There is no doubt in my mind that Mr. O'Donnell was trying to evade the reporting and contribution limits of the campaign finance laws, if the allegations by the government are true.  However, the statute he is alleged to have violated does not cover his actions, at least no without considerable stretch.  At the end of the day, I think Mr. O'Donnell had the better of the argument.  The statute says that "no person shall make a contribution in the name of another person . . ." The natural construction of the statute is that  "No A shall make a contribution in the name of B."  This would mean that O'Donnell could not send contributions to a federal campaign but put his friends'/family's name on the check.

The Court read the statute to say "no person shall give money to another for the purpose of making a contribution."  The natural construction of that statute would be "No A shall give to B so that B will make a contribution."  If this is what 2 USC 441f had said, the Court would be right, but unfortunately, that's not what it says. Perhaps that's what it should say, but it doesn't.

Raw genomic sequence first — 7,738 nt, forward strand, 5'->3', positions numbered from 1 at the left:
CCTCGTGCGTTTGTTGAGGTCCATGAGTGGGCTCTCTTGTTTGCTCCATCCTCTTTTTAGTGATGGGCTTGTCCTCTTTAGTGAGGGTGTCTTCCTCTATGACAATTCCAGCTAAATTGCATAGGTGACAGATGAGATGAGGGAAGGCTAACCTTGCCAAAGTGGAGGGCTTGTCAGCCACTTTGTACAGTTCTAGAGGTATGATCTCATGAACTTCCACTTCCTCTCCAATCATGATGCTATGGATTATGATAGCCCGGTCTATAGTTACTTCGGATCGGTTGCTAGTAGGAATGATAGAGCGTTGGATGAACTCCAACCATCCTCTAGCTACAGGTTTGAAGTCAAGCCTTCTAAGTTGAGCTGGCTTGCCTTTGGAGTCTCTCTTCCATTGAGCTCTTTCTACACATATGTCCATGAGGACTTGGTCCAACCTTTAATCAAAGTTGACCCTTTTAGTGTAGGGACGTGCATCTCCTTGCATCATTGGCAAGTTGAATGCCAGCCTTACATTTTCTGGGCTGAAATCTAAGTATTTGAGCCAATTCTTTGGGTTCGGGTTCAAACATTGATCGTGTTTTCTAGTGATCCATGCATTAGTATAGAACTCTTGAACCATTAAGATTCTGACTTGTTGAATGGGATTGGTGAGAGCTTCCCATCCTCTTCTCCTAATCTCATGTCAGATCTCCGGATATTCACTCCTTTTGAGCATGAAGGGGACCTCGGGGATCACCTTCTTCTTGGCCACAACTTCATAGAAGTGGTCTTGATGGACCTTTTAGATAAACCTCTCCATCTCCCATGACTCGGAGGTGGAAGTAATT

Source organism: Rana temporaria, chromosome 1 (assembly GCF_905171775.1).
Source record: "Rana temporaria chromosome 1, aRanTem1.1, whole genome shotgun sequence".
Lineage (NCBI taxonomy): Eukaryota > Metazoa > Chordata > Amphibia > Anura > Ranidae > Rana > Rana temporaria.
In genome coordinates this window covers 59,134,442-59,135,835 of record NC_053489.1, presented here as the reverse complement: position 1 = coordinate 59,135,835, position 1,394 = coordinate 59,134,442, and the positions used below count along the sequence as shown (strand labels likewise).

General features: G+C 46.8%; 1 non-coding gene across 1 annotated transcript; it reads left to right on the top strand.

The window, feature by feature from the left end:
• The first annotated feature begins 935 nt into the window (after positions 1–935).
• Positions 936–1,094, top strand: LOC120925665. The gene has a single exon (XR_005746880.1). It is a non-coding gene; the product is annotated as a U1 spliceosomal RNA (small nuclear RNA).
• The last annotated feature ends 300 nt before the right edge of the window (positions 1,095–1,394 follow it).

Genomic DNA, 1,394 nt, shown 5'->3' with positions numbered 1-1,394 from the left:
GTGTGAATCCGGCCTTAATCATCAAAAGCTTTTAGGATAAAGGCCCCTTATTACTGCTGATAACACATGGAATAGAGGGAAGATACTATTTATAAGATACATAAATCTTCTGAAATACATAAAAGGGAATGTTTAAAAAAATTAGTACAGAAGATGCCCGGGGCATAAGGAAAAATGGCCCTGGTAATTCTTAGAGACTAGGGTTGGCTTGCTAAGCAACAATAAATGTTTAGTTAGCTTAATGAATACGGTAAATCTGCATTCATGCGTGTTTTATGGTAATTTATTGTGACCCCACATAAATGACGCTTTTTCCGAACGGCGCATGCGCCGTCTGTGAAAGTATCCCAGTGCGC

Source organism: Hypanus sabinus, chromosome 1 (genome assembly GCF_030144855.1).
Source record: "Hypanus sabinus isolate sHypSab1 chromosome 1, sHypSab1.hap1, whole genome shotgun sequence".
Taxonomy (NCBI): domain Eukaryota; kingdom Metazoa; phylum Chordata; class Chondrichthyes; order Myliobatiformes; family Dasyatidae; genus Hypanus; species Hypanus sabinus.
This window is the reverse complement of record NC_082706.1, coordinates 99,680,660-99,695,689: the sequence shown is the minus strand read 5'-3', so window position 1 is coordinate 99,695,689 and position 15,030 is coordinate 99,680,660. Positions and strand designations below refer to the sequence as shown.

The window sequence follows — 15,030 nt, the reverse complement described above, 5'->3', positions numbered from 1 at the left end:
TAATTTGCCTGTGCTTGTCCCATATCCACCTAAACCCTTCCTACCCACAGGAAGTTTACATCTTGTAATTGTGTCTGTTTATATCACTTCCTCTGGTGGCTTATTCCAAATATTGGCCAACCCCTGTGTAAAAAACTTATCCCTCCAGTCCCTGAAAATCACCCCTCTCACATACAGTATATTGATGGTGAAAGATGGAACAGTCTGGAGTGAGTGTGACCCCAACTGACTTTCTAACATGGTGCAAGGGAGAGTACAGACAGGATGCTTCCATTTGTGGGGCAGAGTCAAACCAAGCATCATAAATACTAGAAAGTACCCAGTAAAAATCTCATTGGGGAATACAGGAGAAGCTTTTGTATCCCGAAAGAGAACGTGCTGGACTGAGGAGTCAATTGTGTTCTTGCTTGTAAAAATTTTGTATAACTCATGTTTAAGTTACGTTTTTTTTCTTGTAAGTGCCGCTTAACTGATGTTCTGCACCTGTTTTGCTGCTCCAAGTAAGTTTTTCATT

1 comment:

  1. It might help to review the Congressional Record, and investigate concurrent legislative history. Consider an instance in which a CEO encourages all VPs and principal officers to donate to candidate Y. The company brass responds generously; the VP of governmental affairs' executive assistant has a special envelope for each of the 35 checks, which brass leave at the ex-as' workstation. The CEO learns much later, very close to the impending election, that the brass donations total was nearly five-fold as generous as anticipated during the CEO's original pep talk encouraging contributions. After the election takes place, still enjoying the glow of the political activism the pep talk generated, and quite appreciative that candidate Y actually won at the ballot box, the CEO announces in board executive session that company funds will be disbursed to the most generous givers.

    ?Does the company file an amended campaign expenditure form? ?Or hope the watchdog agency fails to register the fact those 35 individual checks all originated from the brass at that company, and that the company at year's-end reimbursed 26 of the altruistic brass who gave the largest donations to candidate Y?

    ?Is the watchdog agency leader in the same political party as the CEO of the company?